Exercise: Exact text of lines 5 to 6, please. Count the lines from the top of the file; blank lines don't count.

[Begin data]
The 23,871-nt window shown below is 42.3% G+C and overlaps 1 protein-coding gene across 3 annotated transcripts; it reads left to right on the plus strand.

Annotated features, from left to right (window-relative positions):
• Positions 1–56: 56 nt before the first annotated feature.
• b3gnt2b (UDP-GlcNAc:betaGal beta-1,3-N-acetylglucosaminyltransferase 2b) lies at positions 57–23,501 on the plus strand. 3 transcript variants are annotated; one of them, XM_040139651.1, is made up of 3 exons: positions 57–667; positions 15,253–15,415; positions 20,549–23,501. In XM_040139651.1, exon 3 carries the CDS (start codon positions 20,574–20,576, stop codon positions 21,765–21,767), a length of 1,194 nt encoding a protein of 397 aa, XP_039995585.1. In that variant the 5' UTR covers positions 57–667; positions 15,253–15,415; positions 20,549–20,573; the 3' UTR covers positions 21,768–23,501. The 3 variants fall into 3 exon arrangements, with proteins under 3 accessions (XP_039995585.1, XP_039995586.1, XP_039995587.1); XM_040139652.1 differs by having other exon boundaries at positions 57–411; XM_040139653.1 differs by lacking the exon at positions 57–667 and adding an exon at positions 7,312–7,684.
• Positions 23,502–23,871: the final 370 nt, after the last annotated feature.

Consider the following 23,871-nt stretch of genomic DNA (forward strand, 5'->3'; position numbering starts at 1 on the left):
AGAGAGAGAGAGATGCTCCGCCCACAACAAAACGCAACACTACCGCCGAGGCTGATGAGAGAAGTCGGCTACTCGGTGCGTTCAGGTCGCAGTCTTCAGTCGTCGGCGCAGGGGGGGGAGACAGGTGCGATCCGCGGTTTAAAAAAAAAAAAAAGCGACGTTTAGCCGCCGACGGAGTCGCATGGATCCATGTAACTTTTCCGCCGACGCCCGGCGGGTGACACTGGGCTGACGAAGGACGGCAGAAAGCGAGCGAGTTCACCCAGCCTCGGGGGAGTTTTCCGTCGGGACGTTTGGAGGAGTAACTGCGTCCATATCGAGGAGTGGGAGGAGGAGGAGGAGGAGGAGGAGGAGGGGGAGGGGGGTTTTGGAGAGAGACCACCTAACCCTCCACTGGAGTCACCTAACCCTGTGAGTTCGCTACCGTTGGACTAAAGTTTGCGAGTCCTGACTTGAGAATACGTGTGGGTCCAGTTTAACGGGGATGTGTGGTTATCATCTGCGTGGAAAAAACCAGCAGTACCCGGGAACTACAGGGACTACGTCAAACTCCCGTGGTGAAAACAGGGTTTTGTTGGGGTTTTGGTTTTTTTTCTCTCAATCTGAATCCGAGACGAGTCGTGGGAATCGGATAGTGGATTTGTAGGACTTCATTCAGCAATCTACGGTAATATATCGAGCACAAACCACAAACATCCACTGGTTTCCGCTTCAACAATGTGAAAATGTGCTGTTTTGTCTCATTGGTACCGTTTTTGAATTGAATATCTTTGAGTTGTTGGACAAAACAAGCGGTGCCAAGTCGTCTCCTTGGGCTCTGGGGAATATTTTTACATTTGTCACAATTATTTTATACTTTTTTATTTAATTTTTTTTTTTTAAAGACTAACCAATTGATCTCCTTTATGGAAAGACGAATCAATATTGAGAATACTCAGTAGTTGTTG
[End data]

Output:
• Positions 23,502–23,871: the final 370 nt, after the last annotated feature.

Consider the following 23,871-nt stretch of genomic DNA (forward strand, 5'->3'; position numbering starts at 1 on the left):